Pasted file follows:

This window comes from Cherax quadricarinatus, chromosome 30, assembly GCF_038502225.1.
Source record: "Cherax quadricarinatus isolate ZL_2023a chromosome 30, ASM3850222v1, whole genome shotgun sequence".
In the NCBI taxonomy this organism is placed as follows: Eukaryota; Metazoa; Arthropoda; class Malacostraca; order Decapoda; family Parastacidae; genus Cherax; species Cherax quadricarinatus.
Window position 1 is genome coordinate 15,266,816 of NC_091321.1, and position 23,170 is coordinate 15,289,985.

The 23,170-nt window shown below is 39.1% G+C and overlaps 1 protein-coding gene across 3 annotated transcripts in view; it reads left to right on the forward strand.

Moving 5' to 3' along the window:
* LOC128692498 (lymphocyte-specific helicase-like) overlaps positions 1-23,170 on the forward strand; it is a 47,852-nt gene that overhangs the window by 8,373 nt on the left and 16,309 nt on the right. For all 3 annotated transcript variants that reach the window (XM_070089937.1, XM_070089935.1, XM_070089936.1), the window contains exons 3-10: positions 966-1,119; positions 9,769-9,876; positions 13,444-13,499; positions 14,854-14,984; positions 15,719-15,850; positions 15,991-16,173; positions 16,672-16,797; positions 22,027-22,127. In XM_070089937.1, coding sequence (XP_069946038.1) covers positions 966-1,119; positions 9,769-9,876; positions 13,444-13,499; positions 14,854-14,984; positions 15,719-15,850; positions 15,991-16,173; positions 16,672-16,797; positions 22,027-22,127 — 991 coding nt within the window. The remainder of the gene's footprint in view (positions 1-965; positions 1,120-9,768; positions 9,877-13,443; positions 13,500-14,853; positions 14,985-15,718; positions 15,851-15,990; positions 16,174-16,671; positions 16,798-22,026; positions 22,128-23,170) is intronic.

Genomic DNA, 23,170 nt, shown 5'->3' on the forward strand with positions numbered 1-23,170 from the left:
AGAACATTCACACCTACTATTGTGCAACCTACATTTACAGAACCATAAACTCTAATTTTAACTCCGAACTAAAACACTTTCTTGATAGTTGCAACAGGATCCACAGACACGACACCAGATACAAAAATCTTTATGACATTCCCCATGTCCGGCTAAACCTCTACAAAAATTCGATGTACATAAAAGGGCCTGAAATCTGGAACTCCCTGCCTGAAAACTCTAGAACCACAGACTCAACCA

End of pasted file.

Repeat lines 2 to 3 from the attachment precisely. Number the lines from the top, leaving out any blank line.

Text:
Source record: "Cherax quadricarinatus isolate ZL_2023a chromosome 30, ASM3850222v1, whole genome shotgun sequence".
In the NCBI taxonomy this organism is placed as follows: Eukaryota; Metazoa; Arthropoda; class Malacostraca; order Decapoda; family Parastacidae; genus Cherax; species Cherax quadricarinatus.